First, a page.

·         In South Africa the number of wearable devices will reach 2.4 million in number by 2019, up from 0.6 million in 2014, at 30% CAGR.

·         In South Africa, traffic from wearable devices is expected to fuel 20-fold growth in mobile traffic from wearable devices between 2014 and 2019.

·         In South Africa the average wearable device will generate 391 megabytes of mobile data traffic per month by 2019, up from 73 megabytes per month in 2014.

 

Growth of Mobile Cloud Traffic in South Africa

Cloud applications and services such as Netflix, YouTube, Pandora, and Spotify allow mobile users to overcome the memory capacity and processing power limitations of mobile devices.

·         In South Africa, mobile cloud traffic will grow 12.7-fold from 2014 to 2019 at 66% CAGR.

·         Cloud applications will account for 89% of total mobile data traffic by 2019, compared to 80% at the end of 2014.

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IoT at starting gate

South Africa is already past the Internet of Things (IoT) hype cycle and well into the mainstream, writes MARK WALKER, associate vice president of Sub-Saharan Africa at International Data Corporation (IDC).

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Projects and pilots are already becoming a commercial reality, tying neatly into the 2017 IDC prediction that 2018 would be the year when the local market took IoT mainstream. Over the next 12-18 months, it is anticipated that IoT implementations will continue to rise in both scope and popularity. Already 23% are in full deployment with 39% in the pilot phase. The value of IoT has been systematically proven and yet its reputation remains tenuous – more than 5% of companies are reluctant to put their money where the trend is – thanks to the shifting sands of IoT perception and success rate.

There are several reasons behind why IoT implementations are failing. The biggest is that organisations don’t know where to start. They know that IoT is something they can harness today and that it can be used to shift outdated modalities and operations. They are aware of the benefits and the case studies. What they don’t know is how to apply this knowledge to their own journey so their IoT story isn’t one of overbearing complexity and rising costs.

Another stumbling block is perception. Yes, there is the futuristic potential with the talking fridge and intelligent desk, but this is not where the real value lies. Organisations are overlooking the challenges that can be solved by realistic IoT, the banal and the boring solutions that leverage systems to deliver on business priorities. IoT’s potential sits within its ability to get the best out of assets and production efficiencies, solving problems in automation, security, and environment.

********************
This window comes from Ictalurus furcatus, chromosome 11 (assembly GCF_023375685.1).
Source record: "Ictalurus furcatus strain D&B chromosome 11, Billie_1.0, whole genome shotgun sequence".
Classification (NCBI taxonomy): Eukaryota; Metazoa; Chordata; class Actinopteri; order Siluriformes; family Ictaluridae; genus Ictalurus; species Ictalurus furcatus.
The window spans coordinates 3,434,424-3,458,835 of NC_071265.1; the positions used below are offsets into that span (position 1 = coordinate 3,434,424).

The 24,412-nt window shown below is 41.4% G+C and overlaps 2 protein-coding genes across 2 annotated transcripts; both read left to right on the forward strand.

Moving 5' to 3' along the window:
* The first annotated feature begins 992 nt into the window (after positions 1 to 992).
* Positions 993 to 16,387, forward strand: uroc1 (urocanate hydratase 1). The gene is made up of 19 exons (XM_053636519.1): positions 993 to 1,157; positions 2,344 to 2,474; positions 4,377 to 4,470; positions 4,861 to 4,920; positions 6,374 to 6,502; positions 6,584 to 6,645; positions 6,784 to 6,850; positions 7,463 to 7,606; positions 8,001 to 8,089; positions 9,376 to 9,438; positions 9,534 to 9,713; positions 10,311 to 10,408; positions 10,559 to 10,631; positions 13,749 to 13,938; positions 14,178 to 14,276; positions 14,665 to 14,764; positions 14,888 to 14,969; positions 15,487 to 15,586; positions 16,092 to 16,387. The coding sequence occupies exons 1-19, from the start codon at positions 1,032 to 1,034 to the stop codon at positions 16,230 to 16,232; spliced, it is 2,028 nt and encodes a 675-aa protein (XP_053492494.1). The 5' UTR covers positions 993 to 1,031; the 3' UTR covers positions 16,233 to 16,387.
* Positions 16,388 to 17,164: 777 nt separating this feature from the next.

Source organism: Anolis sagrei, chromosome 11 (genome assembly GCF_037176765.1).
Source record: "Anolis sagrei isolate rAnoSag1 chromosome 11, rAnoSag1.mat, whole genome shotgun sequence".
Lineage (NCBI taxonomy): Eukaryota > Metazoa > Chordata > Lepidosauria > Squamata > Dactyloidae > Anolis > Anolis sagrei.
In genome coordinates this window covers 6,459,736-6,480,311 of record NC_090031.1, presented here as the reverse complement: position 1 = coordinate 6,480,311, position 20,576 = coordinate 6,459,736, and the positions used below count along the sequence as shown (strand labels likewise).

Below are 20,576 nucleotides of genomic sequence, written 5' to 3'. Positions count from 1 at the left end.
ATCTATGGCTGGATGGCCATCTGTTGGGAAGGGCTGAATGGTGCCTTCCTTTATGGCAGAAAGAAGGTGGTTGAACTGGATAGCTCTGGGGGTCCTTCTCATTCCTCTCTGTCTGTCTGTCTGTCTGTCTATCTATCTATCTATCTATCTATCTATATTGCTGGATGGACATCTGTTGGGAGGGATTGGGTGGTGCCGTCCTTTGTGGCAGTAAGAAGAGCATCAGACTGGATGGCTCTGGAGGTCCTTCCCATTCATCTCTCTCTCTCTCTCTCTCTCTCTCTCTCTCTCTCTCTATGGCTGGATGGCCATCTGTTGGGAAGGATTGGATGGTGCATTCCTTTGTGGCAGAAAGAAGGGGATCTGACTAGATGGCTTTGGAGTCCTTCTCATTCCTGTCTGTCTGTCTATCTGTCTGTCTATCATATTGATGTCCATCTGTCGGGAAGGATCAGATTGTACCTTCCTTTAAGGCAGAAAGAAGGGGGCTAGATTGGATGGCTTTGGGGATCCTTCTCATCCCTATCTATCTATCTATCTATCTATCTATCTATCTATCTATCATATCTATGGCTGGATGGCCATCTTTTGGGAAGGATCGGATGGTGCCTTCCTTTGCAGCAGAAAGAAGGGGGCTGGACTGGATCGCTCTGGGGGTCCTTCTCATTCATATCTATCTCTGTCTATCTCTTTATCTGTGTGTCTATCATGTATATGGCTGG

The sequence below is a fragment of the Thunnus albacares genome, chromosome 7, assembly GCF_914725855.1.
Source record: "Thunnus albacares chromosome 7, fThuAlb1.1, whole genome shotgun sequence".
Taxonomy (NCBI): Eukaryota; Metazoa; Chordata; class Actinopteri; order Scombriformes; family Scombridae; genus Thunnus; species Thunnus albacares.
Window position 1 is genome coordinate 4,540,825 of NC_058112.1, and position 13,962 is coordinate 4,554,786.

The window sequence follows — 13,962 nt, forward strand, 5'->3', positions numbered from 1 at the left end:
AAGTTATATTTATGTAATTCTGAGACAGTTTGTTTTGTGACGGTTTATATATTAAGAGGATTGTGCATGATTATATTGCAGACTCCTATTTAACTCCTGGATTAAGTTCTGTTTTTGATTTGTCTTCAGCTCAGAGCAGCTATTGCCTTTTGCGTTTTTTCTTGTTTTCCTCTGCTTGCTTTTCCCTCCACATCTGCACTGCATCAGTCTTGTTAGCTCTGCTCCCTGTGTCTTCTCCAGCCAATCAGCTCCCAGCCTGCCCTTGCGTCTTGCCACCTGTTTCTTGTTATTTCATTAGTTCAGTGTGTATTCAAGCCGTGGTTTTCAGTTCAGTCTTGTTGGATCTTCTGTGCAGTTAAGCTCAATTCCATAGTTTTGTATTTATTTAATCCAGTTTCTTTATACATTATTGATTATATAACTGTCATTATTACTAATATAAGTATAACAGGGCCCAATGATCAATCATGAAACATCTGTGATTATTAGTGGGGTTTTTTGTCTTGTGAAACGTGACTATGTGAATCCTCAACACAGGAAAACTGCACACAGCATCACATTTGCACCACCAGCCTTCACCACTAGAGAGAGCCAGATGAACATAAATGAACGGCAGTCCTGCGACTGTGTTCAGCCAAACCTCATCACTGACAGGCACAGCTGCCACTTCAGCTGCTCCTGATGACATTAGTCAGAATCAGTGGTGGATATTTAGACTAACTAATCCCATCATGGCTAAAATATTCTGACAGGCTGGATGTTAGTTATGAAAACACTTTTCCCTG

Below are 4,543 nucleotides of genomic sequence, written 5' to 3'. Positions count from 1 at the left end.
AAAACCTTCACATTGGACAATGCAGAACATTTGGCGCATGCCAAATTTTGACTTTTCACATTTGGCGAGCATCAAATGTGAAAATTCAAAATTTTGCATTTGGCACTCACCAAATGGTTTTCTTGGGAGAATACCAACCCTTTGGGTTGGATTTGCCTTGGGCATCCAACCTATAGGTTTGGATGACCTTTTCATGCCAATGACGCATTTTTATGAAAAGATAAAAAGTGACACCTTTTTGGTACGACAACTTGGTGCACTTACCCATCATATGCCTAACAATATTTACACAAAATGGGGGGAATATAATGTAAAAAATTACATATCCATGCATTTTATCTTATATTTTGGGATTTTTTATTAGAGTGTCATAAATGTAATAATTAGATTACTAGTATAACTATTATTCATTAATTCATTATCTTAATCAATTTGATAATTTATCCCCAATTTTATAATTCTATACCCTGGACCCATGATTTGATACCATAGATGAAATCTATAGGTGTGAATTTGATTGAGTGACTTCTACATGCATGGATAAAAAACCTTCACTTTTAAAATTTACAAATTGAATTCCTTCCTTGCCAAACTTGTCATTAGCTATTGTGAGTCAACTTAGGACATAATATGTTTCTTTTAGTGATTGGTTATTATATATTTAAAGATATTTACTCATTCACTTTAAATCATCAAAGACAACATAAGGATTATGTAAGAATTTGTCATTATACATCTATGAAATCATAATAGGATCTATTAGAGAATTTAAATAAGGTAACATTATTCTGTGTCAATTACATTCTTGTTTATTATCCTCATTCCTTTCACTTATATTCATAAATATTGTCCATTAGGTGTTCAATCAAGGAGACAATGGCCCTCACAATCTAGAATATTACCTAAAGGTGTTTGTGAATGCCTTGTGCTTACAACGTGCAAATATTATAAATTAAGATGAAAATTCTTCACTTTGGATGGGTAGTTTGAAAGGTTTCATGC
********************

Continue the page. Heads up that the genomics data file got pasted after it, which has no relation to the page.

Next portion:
In addition to this, there is a lack of clarity around return on investment, uncertainty around the benefits, a lack of executive leadership, and concerns around security and the complexities of regulation.  Because IoT is an emerging technology there remains a limited awareness of the true extent of its value proposition and yet 66% of organisations are confident that this value exists.

This percentage poses both a problem and opportunity. On one hand, it showcases the local shift in thinking towards IoT as a technology worth investing into. On the other hand, many companies are seeing the competition invest and leaping blindly in the wrong direction. Stop. IoT is not the same for every business.

It is essential that every company makes its own case for IoT based on its needs and outcomes. Does agriculture have the same challenges as mining? Does one mining company have the same challenges as another? The answer is no. Organisations that want their IoT investment to succeed must reject the idea that they can pick up where another has left off. IoT must be relevant to the business outcome that it needs to achieve. While some use cases may apply to most industries based on specific circumstances, there are different realities and priorities that will demand a different approach and starting point.

Ask – what is the business problem right now and how can technology be leveraged to resolve it?

In the agriculture space, there is a need to improve crop yields and livestock management, improve farm productivity and implement environmental monitoring. In the construction and mining industry, safety and emergency response are a priority alongside workforce and production management. Education shifts the lens towards improving delivery and quality of education, access to advanced learning methods and reducing the costs of learning.  Smart cities want to improve traffic and efficiently deliver public services and healthcare is focusing on wellness, reducing hospital admissions and the security of assets and inventory management.